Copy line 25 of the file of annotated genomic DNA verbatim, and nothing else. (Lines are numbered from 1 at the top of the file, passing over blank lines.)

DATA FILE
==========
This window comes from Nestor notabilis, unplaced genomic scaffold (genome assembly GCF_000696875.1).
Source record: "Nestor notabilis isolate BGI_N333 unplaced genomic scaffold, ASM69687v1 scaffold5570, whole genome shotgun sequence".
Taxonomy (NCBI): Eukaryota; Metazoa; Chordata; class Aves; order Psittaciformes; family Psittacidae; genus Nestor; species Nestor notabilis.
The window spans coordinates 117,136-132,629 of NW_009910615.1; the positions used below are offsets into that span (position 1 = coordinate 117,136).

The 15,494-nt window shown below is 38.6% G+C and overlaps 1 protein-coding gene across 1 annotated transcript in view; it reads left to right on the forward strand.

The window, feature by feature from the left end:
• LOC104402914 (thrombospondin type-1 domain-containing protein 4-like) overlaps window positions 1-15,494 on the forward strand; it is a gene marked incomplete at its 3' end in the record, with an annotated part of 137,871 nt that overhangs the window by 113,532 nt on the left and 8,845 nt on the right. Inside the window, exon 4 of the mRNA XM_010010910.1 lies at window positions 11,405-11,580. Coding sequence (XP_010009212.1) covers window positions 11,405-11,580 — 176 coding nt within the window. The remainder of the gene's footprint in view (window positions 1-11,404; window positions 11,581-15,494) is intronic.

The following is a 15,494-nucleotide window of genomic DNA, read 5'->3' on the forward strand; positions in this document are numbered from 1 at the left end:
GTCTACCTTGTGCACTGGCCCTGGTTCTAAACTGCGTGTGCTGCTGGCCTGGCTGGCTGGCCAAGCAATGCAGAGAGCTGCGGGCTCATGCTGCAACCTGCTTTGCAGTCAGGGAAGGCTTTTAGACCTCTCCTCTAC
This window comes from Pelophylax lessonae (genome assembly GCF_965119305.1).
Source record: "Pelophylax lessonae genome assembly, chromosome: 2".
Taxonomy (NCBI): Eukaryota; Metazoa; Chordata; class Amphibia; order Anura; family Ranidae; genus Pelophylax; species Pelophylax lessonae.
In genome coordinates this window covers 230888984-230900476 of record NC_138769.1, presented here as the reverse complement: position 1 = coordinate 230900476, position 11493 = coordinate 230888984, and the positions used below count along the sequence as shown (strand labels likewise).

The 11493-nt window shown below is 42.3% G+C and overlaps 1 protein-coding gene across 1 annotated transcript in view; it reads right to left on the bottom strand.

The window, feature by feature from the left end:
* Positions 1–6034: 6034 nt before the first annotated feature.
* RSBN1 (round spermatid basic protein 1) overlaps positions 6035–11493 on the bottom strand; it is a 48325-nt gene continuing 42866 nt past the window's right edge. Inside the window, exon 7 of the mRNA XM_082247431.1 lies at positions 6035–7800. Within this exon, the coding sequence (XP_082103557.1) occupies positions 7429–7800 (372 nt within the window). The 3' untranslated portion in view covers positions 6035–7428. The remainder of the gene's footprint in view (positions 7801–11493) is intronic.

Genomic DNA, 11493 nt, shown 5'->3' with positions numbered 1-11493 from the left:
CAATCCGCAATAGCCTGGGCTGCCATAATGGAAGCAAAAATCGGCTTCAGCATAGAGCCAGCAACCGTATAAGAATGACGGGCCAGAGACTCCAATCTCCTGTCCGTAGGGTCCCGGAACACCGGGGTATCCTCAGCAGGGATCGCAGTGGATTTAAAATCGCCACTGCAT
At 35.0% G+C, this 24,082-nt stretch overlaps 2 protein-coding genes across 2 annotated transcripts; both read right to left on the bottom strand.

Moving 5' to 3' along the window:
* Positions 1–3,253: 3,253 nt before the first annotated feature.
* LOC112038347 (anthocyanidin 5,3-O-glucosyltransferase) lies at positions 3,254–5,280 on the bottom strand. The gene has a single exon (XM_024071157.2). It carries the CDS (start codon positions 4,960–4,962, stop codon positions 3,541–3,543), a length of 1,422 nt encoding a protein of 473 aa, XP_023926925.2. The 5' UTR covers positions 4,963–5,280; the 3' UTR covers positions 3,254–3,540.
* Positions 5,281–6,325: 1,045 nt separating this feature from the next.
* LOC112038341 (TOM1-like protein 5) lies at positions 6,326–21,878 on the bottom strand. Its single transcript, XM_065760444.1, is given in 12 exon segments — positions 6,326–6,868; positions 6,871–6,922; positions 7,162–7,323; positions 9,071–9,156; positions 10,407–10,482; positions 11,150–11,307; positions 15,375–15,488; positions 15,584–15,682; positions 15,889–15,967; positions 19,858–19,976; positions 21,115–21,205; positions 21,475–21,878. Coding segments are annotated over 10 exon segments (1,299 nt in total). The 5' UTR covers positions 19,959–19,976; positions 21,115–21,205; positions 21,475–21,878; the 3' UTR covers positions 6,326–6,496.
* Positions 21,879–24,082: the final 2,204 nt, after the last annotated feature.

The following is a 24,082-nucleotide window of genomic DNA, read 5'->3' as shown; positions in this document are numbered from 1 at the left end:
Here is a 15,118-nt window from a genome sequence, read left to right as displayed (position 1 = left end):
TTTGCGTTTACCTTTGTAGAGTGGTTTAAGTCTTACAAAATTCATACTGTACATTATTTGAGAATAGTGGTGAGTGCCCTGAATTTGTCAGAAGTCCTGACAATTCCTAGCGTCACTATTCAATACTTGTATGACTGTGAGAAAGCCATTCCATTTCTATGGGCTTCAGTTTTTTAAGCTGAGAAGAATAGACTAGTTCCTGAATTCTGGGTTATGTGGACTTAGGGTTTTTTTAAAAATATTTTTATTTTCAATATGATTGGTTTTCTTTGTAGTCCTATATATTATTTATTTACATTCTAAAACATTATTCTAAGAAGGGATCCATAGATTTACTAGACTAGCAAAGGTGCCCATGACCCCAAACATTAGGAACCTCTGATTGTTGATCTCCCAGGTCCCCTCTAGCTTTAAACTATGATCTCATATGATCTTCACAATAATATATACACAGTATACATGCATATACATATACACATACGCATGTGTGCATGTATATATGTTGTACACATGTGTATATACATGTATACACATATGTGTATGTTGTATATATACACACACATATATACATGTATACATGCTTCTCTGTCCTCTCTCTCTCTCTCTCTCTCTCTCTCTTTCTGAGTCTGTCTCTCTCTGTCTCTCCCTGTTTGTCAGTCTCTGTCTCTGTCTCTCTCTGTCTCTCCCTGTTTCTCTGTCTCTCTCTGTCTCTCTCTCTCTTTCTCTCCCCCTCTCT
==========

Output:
* LOC112038341 (TOM1-like protein 5) lies at positions 6,326–21,878 on the bottom strand. Its single transcript, XM_065760444.1, is given in 12 exon segments — positions 6,326–6,868; positions 6,871–6,922; positions 7,162–7,323; positions 9,071–9,156; positions 10,407–10,482; positions 11,150–11,307; positions 15,375–15,488; positions 15,584–15,682; positions 15,889–15,967; positions 19,858–19,976; positions 21,115–21,205; positions 21,475–21,878. Coding segments are annotated over 10 exon segments (1,299 nt in total). The 5' UTR covers positions 19,959–19,976; positions 21,115–21,205; positions 21,475–21,878; the 3' UTR covers positions 6,326–6,496.